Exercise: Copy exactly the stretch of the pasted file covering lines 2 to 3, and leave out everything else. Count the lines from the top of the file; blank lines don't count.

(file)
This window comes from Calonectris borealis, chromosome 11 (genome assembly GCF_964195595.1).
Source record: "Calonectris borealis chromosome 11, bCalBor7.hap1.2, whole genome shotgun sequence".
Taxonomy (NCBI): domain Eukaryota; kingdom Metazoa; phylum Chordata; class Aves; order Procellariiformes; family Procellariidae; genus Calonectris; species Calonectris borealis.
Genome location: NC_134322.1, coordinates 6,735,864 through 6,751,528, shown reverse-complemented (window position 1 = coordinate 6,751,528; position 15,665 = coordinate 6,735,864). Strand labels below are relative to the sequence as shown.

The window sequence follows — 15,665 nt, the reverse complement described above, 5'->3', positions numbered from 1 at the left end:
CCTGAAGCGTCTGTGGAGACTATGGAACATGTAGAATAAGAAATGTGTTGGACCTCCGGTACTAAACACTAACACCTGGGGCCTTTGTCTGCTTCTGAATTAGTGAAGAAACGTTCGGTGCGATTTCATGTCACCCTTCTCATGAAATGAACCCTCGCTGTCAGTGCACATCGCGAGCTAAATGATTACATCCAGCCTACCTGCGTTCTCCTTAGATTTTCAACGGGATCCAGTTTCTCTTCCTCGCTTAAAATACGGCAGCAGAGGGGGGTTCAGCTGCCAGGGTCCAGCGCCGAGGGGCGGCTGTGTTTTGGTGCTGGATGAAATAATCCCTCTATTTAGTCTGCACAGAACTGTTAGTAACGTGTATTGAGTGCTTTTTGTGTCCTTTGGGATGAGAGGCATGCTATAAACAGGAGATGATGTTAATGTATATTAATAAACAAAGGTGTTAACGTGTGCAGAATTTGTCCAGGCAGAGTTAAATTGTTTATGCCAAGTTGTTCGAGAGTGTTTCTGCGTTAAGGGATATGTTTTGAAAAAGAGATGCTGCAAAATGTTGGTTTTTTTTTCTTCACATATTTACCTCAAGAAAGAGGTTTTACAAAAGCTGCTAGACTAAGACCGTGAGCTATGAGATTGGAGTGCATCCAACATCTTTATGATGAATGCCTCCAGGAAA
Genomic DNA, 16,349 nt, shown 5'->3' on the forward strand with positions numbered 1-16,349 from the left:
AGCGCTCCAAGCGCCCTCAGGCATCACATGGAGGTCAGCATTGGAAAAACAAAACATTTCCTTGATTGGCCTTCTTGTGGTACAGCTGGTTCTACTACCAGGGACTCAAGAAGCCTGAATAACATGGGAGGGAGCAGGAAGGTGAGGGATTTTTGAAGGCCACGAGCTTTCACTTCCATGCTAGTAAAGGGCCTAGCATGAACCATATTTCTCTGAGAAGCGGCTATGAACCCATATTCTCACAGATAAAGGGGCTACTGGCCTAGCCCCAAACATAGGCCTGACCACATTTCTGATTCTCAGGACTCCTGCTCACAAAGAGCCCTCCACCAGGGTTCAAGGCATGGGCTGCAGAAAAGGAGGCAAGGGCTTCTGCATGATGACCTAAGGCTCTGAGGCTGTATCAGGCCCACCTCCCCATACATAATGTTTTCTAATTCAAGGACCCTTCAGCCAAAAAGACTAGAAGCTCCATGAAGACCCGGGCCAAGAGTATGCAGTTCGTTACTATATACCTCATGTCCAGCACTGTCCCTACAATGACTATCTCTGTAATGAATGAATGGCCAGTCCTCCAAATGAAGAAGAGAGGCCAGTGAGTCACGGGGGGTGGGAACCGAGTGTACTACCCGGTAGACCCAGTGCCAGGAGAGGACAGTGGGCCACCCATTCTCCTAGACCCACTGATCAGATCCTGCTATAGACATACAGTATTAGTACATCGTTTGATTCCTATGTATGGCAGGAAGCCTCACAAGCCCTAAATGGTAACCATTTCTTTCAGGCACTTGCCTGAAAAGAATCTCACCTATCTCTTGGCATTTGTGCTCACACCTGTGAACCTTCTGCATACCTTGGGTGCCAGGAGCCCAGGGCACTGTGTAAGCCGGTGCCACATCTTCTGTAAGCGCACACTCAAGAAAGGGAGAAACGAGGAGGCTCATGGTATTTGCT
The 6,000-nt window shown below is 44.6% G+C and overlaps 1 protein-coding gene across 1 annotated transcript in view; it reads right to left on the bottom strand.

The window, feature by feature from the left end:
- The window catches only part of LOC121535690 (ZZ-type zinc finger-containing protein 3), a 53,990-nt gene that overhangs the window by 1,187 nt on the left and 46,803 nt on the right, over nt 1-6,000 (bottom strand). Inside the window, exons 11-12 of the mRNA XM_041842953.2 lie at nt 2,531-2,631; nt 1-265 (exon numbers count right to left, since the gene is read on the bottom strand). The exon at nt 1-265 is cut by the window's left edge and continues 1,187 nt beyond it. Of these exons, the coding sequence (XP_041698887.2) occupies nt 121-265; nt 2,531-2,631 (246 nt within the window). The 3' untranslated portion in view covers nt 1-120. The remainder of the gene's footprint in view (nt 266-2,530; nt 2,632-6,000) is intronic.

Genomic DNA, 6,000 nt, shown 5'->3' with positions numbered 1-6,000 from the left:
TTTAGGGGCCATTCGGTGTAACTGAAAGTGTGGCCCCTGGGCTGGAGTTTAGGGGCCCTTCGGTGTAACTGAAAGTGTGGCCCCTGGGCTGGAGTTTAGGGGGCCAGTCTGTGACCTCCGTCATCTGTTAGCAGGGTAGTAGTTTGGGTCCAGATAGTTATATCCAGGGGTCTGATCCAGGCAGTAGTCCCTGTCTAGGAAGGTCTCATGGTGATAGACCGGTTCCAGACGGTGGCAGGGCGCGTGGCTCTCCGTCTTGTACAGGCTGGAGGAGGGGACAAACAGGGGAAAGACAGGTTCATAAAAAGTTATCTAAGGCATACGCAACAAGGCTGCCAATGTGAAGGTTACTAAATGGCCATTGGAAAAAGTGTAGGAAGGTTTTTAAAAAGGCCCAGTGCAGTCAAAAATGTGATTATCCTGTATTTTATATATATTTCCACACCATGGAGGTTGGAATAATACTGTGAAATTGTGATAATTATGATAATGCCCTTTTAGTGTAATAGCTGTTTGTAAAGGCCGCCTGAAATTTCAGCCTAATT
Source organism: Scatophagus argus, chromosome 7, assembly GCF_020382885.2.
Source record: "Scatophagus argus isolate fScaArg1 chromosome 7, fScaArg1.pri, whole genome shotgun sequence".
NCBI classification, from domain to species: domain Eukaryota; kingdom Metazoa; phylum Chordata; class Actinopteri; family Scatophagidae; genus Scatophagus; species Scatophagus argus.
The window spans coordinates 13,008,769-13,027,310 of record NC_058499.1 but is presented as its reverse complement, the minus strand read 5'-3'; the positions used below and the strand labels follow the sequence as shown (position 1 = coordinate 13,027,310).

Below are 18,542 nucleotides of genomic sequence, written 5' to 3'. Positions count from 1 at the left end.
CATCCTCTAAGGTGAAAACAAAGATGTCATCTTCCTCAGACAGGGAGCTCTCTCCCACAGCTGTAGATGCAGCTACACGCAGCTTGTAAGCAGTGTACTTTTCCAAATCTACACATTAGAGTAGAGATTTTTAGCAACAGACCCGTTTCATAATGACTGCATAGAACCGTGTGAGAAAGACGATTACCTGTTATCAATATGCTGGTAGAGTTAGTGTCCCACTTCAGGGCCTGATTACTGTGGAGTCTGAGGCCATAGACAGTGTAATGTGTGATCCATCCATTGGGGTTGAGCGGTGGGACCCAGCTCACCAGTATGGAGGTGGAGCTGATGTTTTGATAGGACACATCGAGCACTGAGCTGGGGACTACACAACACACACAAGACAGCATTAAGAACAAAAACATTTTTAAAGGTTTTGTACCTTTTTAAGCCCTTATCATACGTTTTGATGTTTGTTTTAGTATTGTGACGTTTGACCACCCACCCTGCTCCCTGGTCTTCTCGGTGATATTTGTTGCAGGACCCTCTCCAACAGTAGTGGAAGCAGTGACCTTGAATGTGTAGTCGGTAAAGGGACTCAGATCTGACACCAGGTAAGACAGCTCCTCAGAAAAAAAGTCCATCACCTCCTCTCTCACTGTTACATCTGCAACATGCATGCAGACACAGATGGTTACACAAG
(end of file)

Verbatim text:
Source record: "Calonectris borealis chromosome 11, bCalBor7.hap1.2, whole genome shotgun sequence".
Taxonomy (NCBI): domain Eukaryota; kingdom Metazoa; phylum Chordata; class Aves; order Procellariiformes; family Procellariidae; genus Calonectris; species Calonectris borealis.